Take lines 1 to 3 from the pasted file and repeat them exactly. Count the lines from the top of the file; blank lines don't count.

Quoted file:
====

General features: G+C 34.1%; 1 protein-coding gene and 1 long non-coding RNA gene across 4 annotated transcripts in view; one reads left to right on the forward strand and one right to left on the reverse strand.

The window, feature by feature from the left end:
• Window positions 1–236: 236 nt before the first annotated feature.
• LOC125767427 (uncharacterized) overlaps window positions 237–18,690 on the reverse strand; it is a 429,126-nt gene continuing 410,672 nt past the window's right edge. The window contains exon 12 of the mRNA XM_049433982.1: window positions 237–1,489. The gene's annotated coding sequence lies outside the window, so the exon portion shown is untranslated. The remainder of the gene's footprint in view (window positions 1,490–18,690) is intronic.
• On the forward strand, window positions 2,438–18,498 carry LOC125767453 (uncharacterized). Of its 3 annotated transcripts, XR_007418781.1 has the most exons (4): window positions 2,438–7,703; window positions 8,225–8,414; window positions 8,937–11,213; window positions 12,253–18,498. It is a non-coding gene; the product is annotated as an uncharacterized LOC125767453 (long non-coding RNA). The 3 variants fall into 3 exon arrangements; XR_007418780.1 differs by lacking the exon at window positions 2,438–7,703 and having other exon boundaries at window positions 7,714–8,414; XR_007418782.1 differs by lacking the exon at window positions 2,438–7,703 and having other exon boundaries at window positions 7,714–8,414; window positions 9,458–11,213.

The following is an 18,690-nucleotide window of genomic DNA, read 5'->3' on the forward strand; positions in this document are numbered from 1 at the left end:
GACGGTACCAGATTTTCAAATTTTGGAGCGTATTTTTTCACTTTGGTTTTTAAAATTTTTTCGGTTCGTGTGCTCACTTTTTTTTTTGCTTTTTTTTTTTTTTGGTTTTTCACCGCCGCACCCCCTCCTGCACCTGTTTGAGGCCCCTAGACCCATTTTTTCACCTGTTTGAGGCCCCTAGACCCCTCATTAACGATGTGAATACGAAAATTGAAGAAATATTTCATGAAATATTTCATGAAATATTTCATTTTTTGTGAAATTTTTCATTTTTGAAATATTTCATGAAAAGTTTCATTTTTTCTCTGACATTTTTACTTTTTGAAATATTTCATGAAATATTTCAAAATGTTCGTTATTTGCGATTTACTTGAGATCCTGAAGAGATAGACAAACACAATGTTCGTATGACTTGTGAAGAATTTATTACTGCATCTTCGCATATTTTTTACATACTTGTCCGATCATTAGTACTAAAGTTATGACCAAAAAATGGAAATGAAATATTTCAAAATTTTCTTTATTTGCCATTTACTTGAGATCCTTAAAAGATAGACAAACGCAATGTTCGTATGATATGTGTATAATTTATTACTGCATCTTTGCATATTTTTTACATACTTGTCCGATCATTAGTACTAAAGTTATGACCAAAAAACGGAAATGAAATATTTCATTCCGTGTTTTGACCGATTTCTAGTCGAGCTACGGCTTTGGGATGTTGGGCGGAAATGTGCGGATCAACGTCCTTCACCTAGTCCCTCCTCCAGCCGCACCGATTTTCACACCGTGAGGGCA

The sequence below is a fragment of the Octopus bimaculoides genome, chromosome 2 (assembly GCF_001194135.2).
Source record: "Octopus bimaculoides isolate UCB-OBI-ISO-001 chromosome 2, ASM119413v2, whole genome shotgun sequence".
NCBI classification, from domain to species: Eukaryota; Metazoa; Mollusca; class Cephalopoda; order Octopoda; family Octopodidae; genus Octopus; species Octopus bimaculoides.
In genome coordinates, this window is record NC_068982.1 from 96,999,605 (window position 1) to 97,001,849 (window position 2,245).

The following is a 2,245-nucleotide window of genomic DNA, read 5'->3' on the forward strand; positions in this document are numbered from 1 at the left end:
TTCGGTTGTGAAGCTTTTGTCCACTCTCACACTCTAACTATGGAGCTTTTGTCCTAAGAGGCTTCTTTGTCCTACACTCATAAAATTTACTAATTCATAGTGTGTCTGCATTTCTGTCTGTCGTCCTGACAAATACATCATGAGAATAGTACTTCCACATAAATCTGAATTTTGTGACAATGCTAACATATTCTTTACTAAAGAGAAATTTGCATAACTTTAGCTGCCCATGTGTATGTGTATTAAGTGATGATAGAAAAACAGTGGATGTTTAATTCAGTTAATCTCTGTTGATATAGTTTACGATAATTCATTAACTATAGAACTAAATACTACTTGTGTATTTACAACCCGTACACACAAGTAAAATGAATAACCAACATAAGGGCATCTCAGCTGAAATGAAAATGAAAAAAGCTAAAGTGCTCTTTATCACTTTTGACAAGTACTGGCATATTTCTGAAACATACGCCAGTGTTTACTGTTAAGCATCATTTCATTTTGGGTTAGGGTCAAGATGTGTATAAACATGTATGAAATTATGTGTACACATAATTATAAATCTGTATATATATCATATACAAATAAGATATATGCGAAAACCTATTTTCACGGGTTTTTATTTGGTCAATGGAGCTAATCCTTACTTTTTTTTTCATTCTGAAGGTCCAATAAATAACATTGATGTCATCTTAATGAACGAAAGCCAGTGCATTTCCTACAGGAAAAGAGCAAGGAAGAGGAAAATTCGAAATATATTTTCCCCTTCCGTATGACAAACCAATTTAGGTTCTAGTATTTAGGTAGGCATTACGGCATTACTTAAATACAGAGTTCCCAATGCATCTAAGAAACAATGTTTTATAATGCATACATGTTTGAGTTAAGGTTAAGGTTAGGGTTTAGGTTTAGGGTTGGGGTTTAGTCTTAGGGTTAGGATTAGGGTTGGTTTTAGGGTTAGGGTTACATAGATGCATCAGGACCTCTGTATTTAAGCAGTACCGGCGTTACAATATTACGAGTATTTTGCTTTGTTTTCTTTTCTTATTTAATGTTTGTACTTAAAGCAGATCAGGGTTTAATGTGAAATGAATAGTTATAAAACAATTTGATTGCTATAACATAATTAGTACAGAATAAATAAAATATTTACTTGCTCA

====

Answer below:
General features: G+C 34.1%; 1 protein-coding gene and 1 long non-coding RNA gene across 4 annotated transcripts in view; one reads left to right on the forward strand and one right to left on the reverse strand.

The window, feature by feature from the left end:
• Window positions 1–236: 236 nt before the first annotated feature.